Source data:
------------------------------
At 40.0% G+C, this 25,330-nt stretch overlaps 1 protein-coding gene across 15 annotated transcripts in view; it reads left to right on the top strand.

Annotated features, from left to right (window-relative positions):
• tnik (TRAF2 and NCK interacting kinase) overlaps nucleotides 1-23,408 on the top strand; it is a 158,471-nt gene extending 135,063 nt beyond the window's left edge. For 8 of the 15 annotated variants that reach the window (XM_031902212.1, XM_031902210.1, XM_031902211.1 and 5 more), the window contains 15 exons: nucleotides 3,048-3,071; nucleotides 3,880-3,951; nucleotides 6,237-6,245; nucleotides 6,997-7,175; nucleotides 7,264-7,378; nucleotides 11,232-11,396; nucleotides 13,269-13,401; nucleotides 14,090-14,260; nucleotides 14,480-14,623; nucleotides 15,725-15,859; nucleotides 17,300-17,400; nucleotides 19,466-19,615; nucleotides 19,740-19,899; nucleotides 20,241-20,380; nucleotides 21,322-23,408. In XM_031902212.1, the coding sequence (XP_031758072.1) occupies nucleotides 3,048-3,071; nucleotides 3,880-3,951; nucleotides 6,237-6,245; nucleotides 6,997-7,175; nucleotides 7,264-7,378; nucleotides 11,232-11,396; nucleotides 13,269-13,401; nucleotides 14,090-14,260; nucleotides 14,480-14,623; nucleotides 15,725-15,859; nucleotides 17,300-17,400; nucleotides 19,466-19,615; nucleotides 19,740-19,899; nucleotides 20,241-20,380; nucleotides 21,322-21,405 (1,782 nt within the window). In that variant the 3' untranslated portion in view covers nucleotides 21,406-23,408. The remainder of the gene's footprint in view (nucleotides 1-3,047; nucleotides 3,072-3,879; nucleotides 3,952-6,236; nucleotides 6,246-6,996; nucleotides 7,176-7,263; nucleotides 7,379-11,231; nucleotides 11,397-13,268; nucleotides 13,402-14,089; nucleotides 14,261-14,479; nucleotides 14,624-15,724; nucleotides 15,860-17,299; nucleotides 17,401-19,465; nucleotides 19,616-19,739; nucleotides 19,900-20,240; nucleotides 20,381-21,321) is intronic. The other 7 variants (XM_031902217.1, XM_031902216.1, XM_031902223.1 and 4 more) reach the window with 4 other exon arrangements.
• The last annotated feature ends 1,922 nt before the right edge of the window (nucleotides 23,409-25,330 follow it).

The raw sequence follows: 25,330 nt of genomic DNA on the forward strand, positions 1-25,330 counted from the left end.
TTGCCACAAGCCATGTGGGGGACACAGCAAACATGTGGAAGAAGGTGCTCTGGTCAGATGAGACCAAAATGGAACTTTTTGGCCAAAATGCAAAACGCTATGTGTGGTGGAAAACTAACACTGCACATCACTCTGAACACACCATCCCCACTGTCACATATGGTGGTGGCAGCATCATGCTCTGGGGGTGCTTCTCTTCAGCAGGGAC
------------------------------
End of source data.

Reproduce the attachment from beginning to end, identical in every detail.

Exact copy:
At 40.0% G+C, this 25,330-nt stretch overlaps 1 protein-coding gene across 15 annotated transcripts in view; it reads left to right on the top strand.

Annotated features, from left to right (window-relative positions):
• tnik (TRAF2 and NCK interacting kinase) overlaps nucleotides 1-23,408 on the top strand; it is a 158,471-nt gene extending 135,063 nt beyond the window's left edge. For 8 of the 15 annotated variants that reach the window (XM_031902212.1, XM_031902210.1, XM_031902211.1 and 5 more), the window contains 15 exons: nucleotides 3,048-3,071; nucleotides 3,880-3,951; nucleotides 6,237-6,245; nucleotides 6,997-7,175; nucleotides 7,264-7,378; nucleotides 11,232-11,396; nucleotides 13,269-13,401; nucleotides 14,090-14,260; nucleotides 14,480-14,623; nucleotides 15,725-15,859; nucleotides 17,300-17,400; nucleotides 19,466-19,615; nucleotides 19,740-19,899; nucleotides 20,241-20,380; nucleotides 21,322-23,408. In XM_031902212.1, the coding sequence (XP_031758072.1) occupies nucleotides 3,048-3,071; nucleotides 3,880-3,951; nucleotides 6,237-6,245; nucleotides 6,997-7,175; nucleotides 7,264-7,378; nucleotides 11,232-11,396; nucleotides 13,269-13,401; nucleotides 14,090-14,260; nucleotides 14,480-14,623; nucleotides 15,725-15,859; nucleotides 17,300-17,400; nucleotides 19,466-19,615; nucleotides 19,740-19,899; nucleotides 20,241-20,380; nucleotides 21,322-21,405 (1,782 nt within the window). In that variant the 3' untranslated portion in view covers nucleotides 21,406-23,408. The remainder of the gene's footprint in view (nucleotides 1-3,047; nucleotides 3,072-3,879; nucleotides 3,952-6,236; nucleotides 6,246-6,996; nucleotides 7,176-7,263; nucleotides 7,379-11,231; nucleotides 11,397-13,268; nucleotides 13,402-14,089; nucleotides 14,261-14,479; nucleotides 14,624-15,724; nucleotides 15,860-17,299; nucleotides 17,401-19,465; nucleotides 19,616-19,739; nucleotides 19,900-20,240; nucleotides 20,381-21,321) is intronic. The other 7 variants (XM_031902217.1, XM_031902216.1, XM_031902223.1 and 4 more) reach the window with 4 other exon arrangements.
• The last annotated feature ends 1,922 nt before the right edge of the window (nucleotides 23,409-25,330 follow it).

The raw sequence follows: 25,330 nt of genomic DNA on the forward strand, positions 1-25,330 counted from the left end.
TTGCCACAAGCCATGTGGGGGACACAGCAAACATGTGGAAGAAGGTGCTCTGGTCAGATGAGACCAAAATGGAACTTTTTGGCCAAAATGCAAAACGCTATGTGTGGTGGAAAACTAACACTGCACATCACTCTGAACACACCATCCCCACTGTCACATATGGTGGTGGCAGCATCATGCTCTGGGGGTGCTTCTCTTCAGCAGGGAC